Pedro de Orrente was a Spanish painter of the early Baroque period who became one of the first artists in that part of Spain to paint in a Naturalistic style.
His father, Jaime de Horrente, was a merchant from Marseilles who had settled in Murcia in 1573. There is some documentary evidence that he was the friend of an otherwise unknown painter named Juan de Arizmendi, who probably gave Pedro his first lessons. By 1600, Pedro was in Toledo, where he was hired to create an altarpiece in the village of Guadarrama. It has not been preserved.
He attracted little more attention until 1604, when a certain Jerónimo de Castro wrote a promise to pay Pedro's father for work that Pedro had recently done. After that time, he may have been in Italy until 1607, when he was back in Murcia arranging for the services of a maid. Letters from a later period indicate that he and Angelo Nardi may have become friends while he was there. He was married in Murcia in 1612.
By 1616, he was in Valencia, where he painted the monumental "Martyrdom of San Sebastián" at the cathedral. A year later, he was doing similar works at Toledo Cathedral. In the midst of these moves, he stopped in Cuenca and may have taken on Cristóbal García Salmerón as a student.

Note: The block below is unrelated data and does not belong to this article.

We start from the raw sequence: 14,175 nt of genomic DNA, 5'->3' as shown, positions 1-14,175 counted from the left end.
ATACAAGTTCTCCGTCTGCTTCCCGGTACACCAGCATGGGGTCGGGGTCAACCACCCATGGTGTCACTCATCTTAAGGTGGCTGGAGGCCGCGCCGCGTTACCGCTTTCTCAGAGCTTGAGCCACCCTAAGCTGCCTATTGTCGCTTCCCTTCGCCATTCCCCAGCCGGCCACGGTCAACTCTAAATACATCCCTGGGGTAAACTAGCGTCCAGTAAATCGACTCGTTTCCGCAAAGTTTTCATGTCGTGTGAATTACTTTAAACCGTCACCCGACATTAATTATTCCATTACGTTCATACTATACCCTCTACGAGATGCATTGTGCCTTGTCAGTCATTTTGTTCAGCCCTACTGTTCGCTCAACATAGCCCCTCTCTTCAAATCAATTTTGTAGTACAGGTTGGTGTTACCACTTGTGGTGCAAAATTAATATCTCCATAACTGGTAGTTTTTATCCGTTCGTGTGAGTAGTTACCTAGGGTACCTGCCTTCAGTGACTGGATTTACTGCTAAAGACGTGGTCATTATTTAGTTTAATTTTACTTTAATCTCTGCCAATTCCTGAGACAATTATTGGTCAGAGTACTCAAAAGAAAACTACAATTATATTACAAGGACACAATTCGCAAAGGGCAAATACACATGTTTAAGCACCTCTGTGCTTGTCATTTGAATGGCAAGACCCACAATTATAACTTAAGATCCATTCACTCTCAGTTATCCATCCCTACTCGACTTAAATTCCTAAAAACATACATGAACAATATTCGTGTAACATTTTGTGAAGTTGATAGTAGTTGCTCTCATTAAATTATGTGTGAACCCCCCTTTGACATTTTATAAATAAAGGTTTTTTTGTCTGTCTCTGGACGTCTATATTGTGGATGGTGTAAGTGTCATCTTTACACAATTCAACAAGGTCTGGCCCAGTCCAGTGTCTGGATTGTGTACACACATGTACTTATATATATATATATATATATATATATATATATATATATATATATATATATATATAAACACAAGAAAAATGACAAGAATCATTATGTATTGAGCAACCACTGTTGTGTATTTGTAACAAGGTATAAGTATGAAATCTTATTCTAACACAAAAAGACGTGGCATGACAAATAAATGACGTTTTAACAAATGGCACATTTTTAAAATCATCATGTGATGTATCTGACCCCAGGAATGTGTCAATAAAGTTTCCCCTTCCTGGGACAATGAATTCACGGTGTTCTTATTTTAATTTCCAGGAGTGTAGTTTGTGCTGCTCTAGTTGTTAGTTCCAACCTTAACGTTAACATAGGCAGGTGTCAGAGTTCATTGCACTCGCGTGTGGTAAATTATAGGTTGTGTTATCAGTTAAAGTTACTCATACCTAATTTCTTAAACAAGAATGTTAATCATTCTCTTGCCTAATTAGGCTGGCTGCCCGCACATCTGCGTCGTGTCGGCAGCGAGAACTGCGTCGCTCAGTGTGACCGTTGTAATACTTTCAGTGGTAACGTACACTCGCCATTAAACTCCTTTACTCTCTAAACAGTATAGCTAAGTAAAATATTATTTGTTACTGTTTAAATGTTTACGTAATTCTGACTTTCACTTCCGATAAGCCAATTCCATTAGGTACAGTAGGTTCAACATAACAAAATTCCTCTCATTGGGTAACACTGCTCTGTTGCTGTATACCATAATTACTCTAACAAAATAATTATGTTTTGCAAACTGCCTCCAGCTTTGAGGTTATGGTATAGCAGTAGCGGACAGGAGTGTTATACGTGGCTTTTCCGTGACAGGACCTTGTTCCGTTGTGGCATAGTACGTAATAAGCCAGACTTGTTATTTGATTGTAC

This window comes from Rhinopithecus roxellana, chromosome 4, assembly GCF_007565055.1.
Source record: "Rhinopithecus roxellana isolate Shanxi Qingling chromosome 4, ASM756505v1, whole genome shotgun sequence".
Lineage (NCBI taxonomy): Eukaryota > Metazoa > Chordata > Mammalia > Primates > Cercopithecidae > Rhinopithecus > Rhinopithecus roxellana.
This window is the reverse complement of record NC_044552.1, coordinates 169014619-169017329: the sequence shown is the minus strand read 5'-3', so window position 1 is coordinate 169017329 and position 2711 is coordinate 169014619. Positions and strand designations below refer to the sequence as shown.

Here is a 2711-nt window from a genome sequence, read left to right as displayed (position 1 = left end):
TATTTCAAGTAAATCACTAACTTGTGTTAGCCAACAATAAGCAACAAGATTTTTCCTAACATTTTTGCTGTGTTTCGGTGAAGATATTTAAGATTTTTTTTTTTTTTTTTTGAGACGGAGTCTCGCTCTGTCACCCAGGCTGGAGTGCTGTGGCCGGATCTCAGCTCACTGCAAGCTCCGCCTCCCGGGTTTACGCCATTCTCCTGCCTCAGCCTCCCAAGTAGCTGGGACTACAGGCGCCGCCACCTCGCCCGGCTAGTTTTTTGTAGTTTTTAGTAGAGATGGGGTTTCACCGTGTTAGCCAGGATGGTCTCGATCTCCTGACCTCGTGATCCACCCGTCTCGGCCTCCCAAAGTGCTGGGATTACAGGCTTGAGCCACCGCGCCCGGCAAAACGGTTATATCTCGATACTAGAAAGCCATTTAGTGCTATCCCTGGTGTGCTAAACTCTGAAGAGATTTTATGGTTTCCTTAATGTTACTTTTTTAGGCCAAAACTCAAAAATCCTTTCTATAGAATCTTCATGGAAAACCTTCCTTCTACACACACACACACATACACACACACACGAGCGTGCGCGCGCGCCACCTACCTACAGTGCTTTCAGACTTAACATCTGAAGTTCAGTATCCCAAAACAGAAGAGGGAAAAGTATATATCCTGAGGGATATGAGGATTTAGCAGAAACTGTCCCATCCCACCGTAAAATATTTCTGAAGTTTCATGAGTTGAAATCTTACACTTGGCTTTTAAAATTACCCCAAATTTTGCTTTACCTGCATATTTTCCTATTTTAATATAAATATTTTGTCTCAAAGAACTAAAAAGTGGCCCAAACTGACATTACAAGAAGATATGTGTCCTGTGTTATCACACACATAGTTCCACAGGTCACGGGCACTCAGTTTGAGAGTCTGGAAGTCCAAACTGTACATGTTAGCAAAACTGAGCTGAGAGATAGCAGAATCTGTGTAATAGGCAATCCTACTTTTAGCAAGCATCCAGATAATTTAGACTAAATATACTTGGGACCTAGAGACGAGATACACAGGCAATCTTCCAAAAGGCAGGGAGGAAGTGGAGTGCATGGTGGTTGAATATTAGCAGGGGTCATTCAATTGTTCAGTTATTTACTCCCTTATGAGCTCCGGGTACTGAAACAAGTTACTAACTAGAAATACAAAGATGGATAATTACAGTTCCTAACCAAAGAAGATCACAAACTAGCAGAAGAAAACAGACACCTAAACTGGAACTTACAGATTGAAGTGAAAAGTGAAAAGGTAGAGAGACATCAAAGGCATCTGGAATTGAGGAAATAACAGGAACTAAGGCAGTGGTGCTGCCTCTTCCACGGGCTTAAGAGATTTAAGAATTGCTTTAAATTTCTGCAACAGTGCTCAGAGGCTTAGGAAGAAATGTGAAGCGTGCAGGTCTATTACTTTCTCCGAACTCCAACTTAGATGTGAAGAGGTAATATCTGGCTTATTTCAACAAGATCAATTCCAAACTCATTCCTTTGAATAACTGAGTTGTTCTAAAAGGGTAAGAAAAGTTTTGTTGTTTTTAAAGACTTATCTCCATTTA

In 1624, he requested admission to the Santo Oficio [es] (an agency of the Inquisition), but in 1626 he was back in Toledo, where Alejandro de Loarte appointed him an executor and he took a student named Juan de Sevilla, son of the sculptor Juan de Sevilla Villaquirán. This was his only officially documented student. While there, he also befriended Jorge Manuel Theotocópuli, the son of El Greco, and became godfather for two of his children. Works he produced during that period include decorations at the Franciscan convent in Yeste and at the Buen Retiro Palace. In 1630, he charged a "very considerable amount" for a "Birth of Christ" at the Chapel of Los Reyes Nuevos [es].
He was apparently in Toledo until 1632. A letter from the Santo Oficio, related to his application for membership, indicates that he and his wife were living in Espinardo in 1633. By 1638, he had bought two houses in Murcia. Only one year later, he had moved away again, leaving an altarpiece unfinished. The next available piece of documentary evidence is a will that he made in Valencia in 1645, when he was widowed and childless and very comfortable, financially. He died only two days later.
Several artists were profoundly influenced by his style, including Esteban March, Pablo Pontons and Mateo Gilarte.